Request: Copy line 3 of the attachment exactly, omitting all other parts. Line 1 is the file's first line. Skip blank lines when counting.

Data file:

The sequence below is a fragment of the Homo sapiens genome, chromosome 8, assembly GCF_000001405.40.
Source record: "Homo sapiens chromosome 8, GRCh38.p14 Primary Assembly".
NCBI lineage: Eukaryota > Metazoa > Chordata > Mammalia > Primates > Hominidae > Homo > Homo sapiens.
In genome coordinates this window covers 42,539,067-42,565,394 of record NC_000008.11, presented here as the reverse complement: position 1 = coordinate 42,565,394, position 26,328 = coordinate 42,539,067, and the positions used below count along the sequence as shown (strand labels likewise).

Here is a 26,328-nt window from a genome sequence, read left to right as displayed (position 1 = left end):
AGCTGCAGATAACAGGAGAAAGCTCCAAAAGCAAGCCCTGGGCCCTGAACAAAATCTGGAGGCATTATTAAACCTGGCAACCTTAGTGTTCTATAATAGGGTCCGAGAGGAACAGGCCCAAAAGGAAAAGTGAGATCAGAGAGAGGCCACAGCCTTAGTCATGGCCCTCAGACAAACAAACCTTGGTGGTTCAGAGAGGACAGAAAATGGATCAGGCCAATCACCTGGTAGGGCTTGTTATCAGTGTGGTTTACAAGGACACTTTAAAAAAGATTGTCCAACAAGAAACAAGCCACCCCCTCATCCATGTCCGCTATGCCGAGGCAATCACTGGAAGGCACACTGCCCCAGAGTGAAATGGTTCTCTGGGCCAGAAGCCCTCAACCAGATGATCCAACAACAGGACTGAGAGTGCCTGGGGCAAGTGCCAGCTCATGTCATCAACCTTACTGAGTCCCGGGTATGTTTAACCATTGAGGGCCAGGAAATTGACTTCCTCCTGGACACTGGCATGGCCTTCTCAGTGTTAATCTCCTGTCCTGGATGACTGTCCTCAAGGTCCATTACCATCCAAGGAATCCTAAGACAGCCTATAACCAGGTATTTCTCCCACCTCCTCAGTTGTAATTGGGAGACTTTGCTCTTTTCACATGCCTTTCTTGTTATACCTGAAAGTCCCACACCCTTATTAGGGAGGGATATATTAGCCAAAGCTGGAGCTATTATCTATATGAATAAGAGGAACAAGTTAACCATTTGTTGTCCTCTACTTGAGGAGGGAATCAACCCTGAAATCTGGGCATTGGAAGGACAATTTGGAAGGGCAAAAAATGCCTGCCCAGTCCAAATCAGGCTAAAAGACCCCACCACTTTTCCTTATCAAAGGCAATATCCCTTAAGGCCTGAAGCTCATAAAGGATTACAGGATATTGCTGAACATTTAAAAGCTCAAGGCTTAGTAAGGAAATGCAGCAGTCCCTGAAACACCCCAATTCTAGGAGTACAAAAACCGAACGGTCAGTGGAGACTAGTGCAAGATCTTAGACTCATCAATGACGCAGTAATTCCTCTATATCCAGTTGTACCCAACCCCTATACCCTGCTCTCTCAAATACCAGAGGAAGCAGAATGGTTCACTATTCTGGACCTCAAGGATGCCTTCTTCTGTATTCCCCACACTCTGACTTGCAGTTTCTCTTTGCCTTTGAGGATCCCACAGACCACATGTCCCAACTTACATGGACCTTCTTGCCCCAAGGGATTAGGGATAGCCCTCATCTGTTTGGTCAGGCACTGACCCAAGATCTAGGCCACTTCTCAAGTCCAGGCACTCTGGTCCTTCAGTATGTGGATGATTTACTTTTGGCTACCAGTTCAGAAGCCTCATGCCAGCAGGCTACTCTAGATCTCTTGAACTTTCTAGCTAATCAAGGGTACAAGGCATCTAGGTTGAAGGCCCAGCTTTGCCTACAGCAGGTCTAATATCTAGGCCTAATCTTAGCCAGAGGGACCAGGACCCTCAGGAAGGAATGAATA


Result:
NCBI lineage: Eukaryota > Metazoa > Chordata > Mammalia > Primates > Hominidae > Homo > Homo sapiens.